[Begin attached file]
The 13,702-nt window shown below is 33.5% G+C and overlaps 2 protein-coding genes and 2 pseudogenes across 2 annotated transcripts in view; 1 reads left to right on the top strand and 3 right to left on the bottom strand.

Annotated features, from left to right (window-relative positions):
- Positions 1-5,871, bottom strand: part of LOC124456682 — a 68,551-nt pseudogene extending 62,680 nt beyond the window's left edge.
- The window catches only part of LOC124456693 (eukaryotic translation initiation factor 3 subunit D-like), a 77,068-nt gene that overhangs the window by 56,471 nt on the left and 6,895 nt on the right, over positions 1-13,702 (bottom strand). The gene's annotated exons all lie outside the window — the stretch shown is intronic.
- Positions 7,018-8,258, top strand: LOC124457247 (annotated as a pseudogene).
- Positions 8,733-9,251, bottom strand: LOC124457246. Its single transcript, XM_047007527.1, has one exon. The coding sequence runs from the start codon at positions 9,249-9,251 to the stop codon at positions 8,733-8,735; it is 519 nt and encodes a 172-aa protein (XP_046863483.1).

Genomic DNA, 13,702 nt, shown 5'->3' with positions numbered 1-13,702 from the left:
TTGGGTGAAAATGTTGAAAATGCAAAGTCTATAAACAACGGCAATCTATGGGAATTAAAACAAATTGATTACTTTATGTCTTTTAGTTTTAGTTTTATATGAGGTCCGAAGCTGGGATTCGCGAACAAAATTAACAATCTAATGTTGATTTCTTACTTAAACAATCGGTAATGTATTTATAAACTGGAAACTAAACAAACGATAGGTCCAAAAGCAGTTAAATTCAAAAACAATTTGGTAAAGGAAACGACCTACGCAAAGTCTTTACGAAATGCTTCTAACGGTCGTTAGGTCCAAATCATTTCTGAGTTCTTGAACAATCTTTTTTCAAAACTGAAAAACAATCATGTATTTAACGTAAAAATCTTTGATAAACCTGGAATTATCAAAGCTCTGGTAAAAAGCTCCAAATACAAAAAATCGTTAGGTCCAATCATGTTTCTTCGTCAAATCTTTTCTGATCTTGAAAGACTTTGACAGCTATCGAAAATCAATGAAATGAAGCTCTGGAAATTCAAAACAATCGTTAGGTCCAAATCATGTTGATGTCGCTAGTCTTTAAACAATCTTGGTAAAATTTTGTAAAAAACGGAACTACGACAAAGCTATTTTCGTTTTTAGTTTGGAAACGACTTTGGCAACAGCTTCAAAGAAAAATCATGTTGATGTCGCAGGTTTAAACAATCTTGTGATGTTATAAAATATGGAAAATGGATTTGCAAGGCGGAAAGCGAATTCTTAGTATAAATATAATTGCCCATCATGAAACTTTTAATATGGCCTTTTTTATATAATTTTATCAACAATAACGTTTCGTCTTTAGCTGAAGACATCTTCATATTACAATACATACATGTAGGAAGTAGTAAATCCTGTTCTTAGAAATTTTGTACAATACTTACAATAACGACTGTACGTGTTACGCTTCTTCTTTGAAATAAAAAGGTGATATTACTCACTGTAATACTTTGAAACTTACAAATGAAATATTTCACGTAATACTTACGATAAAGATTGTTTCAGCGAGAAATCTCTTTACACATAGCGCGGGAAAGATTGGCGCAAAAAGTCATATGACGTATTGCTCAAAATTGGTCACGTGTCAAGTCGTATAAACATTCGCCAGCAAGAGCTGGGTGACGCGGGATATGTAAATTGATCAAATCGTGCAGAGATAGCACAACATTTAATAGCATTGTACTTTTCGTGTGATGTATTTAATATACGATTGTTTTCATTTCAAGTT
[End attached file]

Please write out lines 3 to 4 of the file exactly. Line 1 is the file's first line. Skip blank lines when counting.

- Positions 1-5,871, bottom strand: part of LOC124456682 — a 68,551-nt pseudogene extending 62,680 nt beyond the window's left edge.
- The window catches only part of LOC124456693 (eukaryotic translation initiation factor 3 subunit D-like), a 77,068-nt gene that overhangs the window by 56,471 nt on the left and 6,895 nt on the right, over positions 1-13,702 (bottom strand). The gene's annotated exons all lie outside the window — the stretch shown is intronic.